Authored by Denis Kalemberg, CEO at Airome Technologies
Signing financial transactions in digital banking channels has always been done under special supervision. It's hardly surprising: authentication and payment document confirmation are often referred to as the cornerstones of digital banking. And now, given the massive interest in biometrics, banks are increasingly willing to test these technologies for transaction confirmation and signing. But is there more than meets the eye here? What do we need to consider when implementing biometric solutions into digital banking channels? Let's try to find out.
Biometrics is necessary
The very concept of biometrics is not at all new: this technology has been around for decades to provide identification or additional authentication. Previously, though, it was mostly about getting access to a local device (e.g. laptop or smartphone) or its data (e.g. digital signature keys). First biometric systems were based on fingerprint scanning alone, but facial and iris recognition came along soon after. The key advantage here is two-factor authentication. Users need to have both their device and the relevant biometric factor. However, there is a huge disadvantage: the user is "tied" to an end device. For example, if a user loses the smartphone used to access their banking accounts via FaceID, biometrics does nothing to help them restore that access. They will have to go through a rather cumbersome procedure and enter lots of data, which could be intercepted by scammers via technical or social engineering attacks.
This is why biometrics only broke through to a mass market in the past few years. Now, almost every smartphone has a high-resolution camera to make high-quality face images and send them over to a server for verification. No more ties to a specific device.
You might say that biometrics became a mandatory additional factor to authenticate high-risk user transactions: atypical payments, registering a new mobile device, and updating digital signature keys.
While there are success stories related to biometrics implementation, the market's expectations of the technology, especially its capability to serve as a full-fledged security solution, are set a bit too high. The biggest danger is confusing biometric and cryptographic technologies, their objectives and application scope, which happens more often than we'd like. Obviously, we are about to witness a number of severe security incidents, like thefts of funds from banking accounts or private data leaks caused by incorrect implementation of biometric technologies into banking and other information systems. So what's the problem?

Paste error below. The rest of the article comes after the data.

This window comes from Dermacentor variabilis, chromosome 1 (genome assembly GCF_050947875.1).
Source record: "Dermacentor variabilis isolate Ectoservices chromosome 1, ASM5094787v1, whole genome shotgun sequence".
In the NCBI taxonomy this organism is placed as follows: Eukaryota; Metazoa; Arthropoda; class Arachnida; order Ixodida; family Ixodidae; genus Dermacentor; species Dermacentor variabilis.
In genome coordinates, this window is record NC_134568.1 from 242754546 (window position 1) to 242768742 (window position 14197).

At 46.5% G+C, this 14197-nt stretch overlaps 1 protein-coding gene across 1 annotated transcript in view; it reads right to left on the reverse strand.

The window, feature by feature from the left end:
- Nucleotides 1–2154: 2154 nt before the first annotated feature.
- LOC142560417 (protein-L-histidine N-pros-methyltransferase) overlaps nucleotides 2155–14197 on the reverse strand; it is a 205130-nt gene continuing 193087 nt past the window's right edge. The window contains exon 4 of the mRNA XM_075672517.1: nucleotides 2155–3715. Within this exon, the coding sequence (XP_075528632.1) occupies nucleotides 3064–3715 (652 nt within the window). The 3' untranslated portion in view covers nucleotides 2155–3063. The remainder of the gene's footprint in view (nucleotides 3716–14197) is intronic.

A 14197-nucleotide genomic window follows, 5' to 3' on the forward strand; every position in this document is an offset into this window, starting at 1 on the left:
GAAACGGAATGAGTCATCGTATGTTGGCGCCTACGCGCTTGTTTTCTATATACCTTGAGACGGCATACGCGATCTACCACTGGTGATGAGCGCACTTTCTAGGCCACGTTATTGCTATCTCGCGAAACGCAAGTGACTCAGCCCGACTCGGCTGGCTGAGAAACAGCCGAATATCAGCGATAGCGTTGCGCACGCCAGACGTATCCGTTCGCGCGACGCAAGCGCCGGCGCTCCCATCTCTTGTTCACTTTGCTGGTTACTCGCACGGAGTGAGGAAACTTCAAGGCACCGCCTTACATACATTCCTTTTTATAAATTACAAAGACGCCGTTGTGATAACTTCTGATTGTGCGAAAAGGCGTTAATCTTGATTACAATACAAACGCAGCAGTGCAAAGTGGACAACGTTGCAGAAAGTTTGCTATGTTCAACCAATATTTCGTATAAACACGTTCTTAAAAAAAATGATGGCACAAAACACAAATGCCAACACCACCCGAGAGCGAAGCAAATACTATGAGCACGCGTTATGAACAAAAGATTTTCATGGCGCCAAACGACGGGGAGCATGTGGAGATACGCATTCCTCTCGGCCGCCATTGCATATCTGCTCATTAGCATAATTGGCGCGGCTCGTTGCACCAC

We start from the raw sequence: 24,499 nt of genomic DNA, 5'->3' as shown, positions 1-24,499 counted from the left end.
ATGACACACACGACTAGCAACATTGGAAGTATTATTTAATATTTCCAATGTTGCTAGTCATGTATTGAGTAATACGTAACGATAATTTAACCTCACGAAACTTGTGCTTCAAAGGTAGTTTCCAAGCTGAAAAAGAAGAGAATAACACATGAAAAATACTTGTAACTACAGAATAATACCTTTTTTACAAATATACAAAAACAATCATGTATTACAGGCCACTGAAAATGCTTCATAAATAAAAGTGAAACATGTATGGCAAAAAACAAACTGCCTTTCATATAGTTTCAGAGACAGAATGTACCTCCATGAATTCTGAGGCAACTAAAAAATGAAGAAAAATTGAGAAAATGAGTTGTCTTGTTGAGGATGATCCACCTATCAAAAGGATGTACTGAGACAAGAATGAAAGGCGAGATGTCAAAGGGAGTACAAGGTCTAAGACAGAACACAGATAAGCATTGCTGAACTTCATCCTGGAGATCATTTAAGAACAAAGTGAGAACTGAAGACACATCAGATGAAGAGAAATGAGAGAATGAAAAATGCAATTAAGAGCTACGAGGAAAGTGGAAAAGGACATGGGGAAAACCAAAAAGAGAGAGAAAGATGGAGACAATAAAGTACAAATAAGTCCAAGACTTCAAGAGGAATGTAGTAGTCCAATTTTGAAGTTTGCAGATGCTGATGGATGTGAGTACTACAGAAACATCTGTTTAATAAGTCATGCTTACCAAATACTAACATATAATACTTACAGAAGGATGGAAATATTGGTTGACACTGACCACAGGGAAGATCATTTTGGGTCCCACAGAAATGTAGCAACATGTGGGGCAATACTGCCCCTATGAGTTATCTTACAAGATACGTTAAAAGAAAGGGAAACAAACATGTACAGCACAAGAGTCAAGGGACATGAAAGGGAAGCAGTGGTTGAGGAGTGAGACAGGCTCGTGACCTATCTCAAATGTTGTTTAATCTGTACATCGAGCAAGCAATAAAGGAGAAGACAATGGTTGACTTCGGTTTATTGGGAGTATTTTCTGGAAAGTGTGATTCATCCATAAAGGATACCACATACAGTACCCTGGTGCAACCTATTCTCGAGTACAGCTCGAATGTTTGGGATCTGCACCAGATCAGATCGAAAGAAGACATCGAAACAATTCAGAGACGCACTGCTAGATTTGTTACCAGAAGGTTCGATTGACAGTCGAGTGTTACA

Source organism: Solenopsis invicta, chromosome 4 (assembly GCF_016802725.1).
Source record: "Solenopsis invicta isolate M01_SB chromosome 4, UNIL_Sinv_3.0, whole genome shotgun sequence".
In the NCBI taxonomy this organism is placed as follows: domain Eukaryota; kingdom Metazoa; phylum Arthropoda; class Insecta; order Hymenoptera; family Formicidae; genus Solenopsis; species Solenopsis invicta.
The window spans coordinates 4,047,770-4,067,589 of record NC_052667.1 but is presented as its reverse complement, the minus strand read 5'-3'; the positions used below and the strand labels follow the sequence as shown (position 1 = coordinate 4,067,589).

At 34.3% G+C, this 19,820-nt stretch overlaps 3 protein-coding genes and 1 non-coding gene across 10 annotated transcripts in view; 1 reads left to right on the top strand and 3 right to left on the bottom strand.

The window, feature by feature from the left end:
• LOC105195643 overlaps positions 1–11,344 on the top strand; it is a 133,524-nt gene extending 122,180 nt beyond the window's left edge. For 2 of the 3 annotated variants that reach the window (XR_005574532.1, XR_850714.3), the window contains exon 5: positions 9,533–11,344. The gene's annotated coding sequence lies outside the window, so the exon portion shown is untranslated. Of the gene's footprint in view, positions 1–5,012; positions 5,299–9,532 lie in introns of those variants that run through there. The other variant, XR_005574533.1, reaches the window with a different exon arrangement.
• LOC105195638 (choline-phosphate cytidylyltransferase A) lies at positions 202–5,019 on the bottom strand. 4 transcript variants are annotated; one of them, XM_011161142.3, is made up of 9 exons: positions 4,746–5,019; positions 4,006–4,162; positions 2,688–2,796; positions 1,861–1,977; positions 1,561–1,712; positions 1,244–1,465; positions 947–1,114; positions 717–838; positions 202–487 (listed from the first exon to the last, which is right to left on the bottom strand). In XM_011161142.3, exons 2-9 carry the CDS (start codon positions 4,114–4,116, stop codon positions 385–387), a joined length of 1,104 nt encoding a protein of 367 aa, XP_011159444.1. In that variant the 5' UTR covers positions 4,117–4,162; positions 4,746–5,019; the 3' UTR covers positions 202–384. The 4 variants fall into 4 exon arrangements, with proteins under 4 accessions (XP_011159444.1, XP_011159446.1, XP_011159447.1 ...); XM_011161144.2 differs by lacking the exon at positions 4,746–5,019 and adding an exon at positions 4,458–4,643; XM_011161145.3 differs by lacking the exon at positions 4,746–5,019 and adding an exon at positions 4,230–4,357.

Biometrics is not sufficient
More and more often we see attempts to use a biometric face/iris scan, with further verification on the back end, as a digital signature. This poses significant risks. First of all, this set of data is in no way tied to the signed document. Hence, a user could potentially dispute a considerable part of the transaction, e.g. the recipient details in a payment order or the borrowing amount in a loan agreement. This won't necessarily be so-called "friendly fraud", when users abuse the loopholes in the service. For many years, cyber attackers have been using "autofill" to replace the details of payment documents without the customer noticing. There are legal precedents where banks, under similar circumstances, had to compensate such losses at their own expense.
As we discussed above, biometrics is a sort of an "additional" authentication factor. When used to confirm transactions or digital documents, it only "adds" to a cryptographic signature. However, biometrics alone cannot confirm integrity and authorship of the document. In no case should it be the only factor!
Thus, given the current trends — advancement of digital banking, increased scammer activity, dynamic biometrics development, and growing interest in the technology among banks — let's formulate the maxim for digital transaction confirmation: "biometrics is necessary, but not sufficient".
So, biometrics helps confirm that a transaction is being performed by a certain user. Later, however, it won't be possible to prove any of the transaction's details. Let's imagine that a customer signed a loan agreement using their "face". What was the amount of that loan: 100 dollars or 100,000 dollars? Or, what was the interest rate: 5% or 25%? Biometrics won't answer these questions. But cryptography — a fully featured digital signature of a transaction or a document — will. It's a security service that assures integrity and authorship. Let's act on our maxim that "biometrics is necessary, but not sufficient" and use the technology appropriately. Agreed?
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